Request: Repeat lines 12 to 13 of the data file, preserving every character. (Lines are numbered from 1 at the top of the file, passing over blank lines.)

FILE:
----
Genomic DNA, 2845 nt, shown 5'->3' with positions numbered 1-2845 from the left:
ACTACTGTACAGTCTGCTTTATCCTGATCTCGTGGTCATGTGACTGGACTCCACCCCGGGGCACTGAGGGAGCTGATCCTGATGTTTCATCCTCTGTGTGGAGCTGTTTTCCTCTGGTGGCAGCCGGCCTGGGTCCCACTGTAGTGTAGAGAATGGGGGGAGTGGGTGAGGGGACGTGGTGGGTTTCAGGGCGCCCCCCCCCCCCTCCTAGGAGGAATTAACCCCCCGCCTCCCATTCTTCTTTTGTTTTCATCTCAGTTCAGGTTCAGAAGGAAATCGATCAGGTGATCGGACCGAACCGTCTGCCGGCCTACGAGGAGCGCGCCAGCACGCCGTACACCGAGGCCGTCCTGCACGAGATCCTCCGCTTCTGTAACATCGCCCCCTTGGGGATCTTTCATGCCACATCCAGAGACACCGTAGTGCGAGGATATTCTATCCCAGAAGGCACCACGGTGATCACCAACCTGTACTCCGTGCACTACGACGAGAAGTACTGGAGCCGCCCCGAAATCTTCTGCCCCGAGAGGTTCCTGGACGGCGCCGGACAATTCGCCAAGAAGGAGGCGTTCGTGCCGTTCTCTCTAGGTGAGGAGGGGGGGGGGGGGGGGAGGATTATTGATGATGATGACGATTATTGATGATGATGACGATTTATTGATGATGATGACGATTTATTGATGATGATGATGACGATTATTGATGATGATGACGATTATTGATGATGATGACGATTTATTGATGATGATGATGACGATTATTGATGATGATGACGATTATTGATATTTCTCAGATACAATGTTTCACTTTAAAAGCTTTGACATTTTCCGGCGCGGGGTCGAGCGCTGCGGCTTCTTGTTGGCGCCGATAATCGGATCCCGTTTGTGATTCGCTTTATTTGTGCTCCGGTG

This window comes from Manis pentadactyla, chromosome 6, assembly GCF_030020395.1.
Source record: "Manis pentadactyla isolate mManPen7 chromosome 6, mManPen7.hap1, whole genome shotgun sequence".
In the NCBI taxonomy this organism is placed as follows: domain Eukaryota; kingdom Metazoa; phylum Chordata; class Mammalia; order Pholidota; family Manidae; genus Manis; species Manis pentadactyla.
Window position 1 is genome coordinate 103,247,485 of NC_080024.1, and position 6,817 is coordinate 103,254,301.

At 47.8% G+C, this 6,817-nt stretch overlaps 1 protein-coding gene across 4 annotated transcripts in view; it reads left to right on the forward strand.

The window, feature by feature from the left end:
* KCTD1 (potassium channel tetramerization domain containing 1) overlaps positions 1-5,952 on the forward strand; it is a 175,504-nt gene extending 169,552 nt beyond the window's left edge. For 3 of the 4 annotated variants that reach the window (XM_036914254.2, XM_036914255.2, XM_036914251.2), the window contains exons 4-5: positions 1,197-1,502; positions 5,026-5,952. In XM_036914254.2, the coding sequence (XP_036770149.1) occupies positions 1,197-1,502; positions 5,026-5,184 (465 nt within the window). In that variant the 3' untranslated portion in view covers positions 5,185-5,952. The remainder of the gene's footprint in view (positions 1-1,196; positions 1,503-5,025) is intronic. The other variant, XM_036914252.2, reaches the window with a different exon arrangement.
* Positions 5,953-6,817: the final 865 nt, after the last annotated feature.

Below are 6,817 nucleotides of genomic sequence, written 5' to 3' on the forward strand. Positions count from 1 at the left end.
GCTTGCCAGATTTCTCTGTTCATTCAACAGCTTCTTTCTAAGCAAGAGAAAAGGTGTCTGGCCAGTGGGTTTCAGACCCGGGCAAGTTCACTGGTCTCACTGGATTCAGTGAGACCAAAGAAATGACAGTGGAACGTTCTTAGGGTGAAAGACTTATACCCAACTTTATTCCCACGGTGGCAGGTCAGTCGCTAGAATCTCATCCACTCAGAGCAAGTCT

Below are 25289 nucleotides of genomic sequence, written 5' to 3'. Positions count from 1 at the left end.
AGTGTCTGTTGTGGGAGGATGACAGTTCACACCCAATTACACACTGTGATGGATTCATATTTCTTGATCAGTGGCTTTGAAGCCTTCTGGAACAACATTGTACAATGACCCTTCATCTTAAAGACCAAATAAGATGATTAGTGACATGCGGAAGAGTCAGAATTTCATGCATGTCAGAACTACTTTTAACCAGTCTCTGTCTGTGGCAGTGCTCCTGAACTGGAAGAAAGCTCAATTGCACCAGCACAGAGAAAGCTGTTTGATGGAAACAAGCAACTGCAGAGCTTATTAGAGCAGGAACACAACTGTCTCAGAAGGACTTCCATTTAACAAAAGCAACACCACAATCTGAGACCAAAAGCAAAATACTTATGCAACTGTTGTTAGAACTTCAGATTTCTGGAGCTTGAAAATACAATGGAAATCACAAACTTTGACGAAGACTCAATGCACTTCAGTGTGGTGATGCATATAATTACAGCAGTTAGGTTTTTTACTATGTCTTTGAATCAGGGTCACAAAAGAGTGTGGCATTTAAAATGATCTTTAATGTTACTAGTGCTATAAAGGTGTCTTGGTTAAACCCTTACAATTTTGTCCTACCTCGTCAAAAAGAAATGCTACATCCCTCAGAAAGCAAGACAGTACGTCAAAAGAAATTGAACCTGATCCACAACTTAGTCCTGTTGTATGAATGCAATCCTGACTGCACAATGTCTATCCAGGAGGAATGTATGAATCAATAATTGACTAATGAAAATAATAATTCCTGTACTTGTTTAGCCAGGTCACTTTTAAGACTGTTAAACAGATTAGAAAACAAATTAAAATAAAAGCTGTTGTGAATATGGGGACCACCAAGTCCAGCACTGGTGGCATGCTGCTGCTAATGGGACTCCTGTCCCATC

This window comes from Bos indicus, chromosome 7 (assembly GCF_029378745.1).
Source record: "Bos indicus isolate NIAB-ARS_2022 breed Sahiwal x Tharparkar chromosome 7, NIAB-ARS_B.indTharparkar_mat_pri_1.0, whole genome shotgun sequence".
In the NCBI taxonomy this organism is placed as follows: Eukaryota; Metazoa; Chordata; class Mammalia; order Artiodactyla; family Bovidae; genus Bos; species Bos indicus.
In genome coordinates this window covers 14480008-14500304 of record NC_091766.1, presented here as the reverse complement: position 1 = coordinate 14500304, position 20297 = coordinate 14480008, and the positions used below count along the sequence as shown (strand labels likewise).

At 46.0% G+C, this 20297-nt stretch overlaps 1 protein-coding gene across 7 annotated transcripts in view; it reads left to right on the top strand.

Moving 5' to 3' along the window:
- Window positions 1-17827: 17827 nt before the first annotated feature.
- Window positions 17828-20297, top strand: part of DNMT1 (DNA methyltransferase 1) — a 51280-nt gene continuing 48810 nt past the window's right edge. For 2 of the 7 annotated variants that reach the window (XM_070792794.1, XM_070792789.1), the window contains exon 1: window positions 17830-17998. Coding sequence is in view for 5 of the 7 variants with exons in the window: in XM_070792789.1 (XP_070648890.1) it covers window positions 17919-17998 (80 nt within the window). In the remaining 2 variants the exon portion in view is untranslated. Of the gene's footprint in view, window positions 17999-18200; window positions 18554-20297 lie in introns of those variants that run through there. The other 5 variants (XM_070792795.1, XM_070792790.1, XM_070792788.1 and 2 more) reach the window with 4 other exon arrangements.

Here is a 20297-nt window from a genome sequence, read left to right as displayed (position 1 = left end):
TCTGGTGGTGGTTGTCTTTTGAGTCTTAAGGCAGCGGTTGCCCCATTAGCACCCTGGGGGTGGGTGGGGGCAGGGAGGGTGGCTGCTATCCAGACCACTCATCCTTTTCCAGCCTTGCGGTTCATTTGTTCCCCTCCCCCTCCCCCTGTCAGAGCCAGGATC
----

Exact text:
GCTTGCCAGATTTCTCTGTTCATTCAACAGCTTCTTTCTAAGCAAGAGAAAAGGTGTCTGGCCAGTGGGTTTCAGACCCGGGCAAGTTCACTGGTCTCACTGGATTCAGTGAGACCAAAGAAATGACAGTGGAACGTTCTTAGGGTGAAAGACTTATACCCAACTTTATTCCCACGGTGGCAGGTCAGTCGCTAGAATCTCATCCACTCAGAGCAAGTCT

Below are 25289 nucleotides of genomic sequence, written 5' to 3'. Positions count from 1 at the left end.